Dayna Danger is a visual artist, organizer and drummer. Danger holds a MFA in Photography from Concordia University. Through utilizing the processes of photography, sculpture, performance and video, Danger creates works and environments that question the line between empowerment and objectification by claiming the space with their larger than life works. Ongoing works exploring BDSM and beaded leather fetish masks negotiate the complicated dynamics of sexuality, gender and power in a consensual and feminist manner. Danger has exhibited their work nationally and internationally in such venues as Art gallery of Alberta, Edmonton AB; Urban Shaman, Winnipeg, MB; Warren G Flowers Art Gallery, Montreal; dc3 Projects, Edmonton; Roundhouse, Vancouver; Art Mur, Berlin; and the New Mexico Museum of Art, Santa Fe. Danger has participated in residencies at the Banff Centre for the Arts and at Plug In Institute of Contemporary Art. Danger currently serves as a board member of the Aboriginal Curatorial Collective (ACC/CCA). Danger is an Artist in Residence through Initiatives for Indigenous Futures at AbTeC. Danger is a 2Spirit, Métis – Anishinaabe(Saulteaux) – Polish, hard femme who was raised in Winnipeg, Manitoba, Treaty 1 territory, homeland of the Métis.
Dan Sundelin (Performance Artist, Music Producer, DJ and Promoter)
Dan’s practice is heavily influenced by the relationship between the audience and the performer within the performance environment; especially revolving around intimacy created between audience and performer and experimenting with how far this intimacy can be pushed. Previous works have focused upon an aspect of the body and/or self which can be considered a commodity, how this is framed by society, and the consequences to which this can lead. The concepts Dan deals with, and the methods they employ, express the absurdity in society and question whether or not this is a workable model of existence.
Kai Bryan\garbagefile is a visual and performing artist who combines drag, clown, and aerial circus for a sometimes silly, sometimes sexy, often a little bit dark romp through pop punk hits from the last twenty years. Kailey has been a practicing visual and performing artist since 2006 and has been training in aerial circus arts since 2016. \garbagefile is a member of St. John’s weirdest drag collective the Phlegm Fatales and is the recent “bronze winner” of Atlantic Drag Star 2019. They want to unpack the dense suitcase of gender, litter the room with odds and sods, throw the whole suitcase out the window then demolish the building.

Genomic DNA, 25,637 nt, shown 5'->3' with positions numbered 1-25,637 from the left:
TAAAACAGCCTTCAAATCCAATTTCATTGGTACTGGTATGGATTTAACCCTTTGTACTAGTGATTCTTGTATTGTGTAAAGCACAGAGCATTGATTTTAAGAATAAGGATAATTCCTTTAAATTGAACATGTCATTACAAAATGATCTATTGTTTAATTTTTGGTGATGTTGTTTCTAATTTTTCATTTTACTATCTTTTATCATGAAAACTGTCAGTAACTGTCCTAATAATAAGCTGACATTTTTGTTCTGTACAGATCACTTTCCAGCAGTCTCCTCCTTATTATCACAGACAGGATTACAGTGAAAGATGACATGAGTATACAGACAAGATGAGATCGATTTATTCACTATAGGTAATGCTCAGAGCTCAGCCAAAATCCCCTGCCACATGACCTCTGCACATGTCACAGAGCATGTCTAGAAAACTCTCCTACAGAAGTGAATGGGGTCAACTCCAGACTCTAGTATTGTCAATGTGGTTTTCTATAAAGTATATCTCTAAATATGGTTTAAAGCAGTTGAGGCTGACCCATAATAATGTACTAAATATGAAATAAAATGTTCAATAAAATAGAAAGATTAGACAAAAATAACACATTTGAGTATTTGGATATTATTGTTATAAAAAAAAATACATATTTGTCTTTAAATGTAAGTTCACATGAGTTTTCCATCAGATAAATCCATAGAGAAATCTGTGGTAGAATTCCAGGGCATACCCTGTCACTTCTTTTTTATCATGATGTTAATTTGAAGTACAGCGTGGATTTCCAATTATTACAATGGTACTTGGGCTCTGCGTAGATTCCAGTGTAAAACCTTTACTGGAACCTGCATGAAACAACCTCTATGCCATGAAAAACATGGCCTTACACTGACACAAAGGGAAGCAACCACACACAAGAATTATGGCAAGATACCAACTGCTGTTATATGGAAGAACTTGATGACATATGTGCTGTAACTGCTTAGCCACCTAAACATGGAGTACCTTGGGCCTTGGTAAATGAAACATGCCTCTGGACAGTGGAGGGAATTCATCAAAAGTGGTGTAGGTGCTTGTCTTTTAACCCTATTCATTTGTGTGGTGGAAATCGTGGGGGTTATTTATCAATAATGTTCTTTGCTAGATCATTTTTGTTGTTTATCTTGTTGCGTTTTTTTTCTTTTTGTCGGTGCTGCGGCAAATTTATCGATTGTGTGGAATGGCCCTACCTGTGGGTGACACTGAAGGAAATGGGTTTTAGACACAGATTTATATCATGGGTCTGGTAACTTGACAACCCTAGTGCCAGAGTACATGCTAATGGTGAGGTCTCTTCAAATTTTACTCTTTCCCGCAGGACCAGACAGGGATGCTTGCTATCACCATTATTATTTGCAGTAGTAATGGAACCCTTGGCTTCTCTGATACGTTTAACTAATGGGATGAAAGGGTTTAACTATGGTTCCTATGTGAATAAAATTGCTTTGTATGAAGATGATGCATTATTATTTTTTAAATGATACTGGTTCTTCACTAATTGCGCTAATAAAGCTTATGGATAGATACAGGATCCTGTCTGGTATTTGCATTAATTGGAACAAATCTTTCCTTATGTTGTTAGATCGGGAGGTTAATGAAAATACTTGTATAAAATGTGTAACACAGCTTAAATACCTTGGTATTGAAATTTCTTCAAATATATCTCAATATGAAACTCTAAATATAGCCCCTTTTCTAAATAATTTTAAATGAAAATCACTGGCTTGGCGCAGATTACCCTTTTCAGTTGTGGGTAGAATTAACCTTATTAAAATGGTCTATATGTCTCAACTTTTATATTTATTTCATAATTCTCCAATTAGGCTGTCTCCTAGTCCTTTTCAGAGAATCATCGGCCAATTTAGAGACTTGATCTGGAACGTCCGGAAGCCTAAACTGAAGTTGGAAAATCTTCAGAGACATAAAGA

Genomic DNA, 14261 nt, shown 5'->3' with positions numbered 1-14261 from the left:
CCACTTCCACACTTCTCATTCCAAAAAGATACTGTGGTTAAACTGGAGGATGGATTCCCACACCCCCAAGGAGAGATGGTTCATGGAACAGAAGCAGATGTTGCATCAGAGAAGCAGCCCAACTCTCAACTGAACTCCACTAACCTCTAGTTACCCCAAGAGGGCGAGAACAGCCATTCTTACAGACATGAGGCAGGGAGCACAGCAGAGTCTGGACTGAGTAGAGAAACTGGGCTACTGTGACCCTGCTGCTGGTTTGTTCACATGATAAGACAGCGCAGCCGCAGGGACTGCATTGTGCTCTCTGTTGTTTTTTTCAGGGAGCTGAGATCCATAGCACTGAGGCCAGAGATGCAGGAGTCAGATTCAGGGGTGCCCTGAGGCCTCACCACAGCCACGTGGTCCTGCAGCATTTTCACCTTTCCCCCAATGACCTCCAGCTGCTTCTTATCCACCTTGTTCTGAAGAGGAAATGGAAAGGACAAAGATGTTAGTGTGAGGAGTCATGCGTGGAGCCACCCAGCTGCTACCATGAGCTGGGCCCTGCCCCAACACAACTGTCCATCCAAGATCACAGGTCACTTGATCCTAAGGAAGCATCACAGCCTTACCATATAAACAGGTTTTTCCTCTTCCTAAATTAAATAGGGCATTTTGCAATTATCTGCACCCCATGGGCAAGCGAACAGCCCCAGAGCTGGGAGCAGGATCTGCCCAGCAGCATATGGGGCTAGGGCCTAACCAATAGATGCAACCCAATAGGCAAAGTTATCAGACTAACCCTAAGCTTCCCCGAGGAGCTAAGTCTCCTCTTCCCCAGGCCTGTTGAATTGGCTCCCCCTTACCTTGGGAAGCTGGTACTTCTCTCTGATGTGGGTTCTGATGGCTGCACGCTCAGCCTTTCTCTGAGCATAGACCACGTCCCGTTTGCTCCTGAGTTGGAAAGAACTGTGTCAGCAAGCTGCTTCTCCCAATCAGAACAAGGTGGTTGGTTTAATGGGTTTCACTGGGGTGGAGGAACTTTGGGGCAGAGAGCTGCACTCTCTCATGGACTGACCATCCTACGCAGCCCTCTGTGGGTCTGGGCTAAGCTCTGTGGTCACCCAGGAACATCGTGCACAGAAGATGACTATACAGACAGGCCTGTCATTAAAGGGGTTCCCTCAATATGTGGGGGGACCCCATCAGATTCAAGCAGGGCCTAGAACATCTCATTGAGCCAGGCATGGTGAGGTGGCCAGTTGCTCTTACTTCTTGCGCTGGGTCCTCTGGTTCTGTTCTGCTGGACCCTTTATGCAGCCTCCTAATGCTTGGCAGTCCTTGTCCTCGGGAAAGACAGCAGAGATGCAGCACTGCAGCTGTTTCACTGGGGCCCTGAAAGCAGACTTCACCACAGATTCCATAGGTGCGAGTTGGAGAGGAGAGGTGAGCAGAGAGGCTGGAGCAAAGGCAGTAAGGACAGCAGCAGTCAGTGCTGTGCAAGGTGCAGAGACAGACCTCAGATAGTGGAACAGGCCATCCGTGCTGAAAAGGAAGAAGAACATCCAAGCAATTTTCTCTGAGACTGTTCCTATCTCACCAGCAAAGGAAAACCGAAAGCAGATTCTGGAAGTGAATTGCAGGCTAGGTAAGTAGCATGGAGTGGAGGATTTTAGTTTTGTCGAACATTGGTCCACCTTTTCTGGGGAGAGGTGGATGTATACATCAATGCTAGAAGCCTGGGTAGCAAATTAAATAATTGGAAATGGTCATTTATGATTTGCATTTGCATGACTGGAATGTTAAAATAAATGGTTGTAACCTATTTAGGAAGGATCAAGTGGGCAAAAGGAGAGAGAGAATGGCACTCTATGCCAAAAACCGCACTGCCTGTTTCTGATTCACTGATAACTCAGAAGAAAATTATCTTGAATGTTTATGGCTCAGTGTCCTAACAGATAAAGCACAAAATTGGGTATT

I am an artist/curator from rural Saskatchewan. I hold an MFA in Interdisciplinary Studies at OCAD University focusing on performance art and masculinity studies and a BFA from Concordia University from 2011 in Studio Arts. I have exhibited my work across Canada and internationally, notable exhibitions include “Every. Now.Then: Reframing Nationhood” at the Art Gallery of Ontario and “Show. 17” at the Idea Exchange. I am also a DJ and party producer and founder of Juicy Moon Productions in Toronto.
Whether through a performance, on canvas, or an installation, Marisa Hoicka creates narrative paintings that come to life. She integrates paintings, compelling tactile elements, performance art, interactive video and other electronic media.
Hoicka recently performed a new work in Flow Chart at Dancemakers in Toronto. She was artist in residence at Doris McCarthy’s “Fool’s Paradise.” She participated in the Images Festival’s “Now What?” residency and was artist in residence at the Sirius Arts Centre in Cork, Ireland.
Hoicka choreographed a solo as part of Singular Bodies at Toronto Dance Theatre. Her “This is Not a Test” was shown on all Air Canada flights as part of the Images Festival’s “Stitches in Time.” Her videos have also been shown in Berlin’s Galerie Kurt Im Hirsch, San Francisco’s MoMA, Oakville Galleries and across Canada.
Hoicka has received several Ontario Arts Council grants and a visual art grant from the Canada Council for the Arts. She has a Master of Digital Media from Ryerson University and a BFA in Studio Arts from Concordia University.
“Lady Kunterpunt is a spooky clown practitioner hailing from the sewers of Toronto, Ontario. She’s half clown, half ghost, and 100% sugar free. A staple of Toronto’s West End drag scene, Kunterpunt is known for her soft spoken ASMR videos, questionable fashion choices, and a love for the colour green. It’s been rumoured that on a full moons night, if you say her name 3 times in a mirror that your Sims Save File will corrupt and all the macaroni from your kitchen will vanish. Kunterpunt, Kunterpunt, Kunterpunt!!! You can find evidence of her on Instagram, Twitter, and Facebook, under the name @ladykunterpunt. BEEP BEEP, St. John’s!”
Joshua Vettivelu is an artist, programmer, and educator working within sculpture, video, installation and performance. Their works explore how larger frameworks of power manifest within intimate relationships. Recently their practice has been looking at how desire and language build the world. Currently, Vettivelu is an instructor in the faculty of Art and Faculty of Continuing Education at OCADU and is the previous Director of Programming of Whippersnapper Gallery.
Jason Penney’s work uses video and sculptural forms that utilize abstraction and symbolism, often socially engineering absurdity to create temporary shared experiences.
Kailey Bryan is a queer, non-binary artist working in performance, video, and installation, merging craft and new media into seductive but confrontational visual poetry.
Jason Wells is a Drag Queen and who uses printmaking and performance to talk about the documentation of queer histories, the malleability of identity, and hierarchies within art.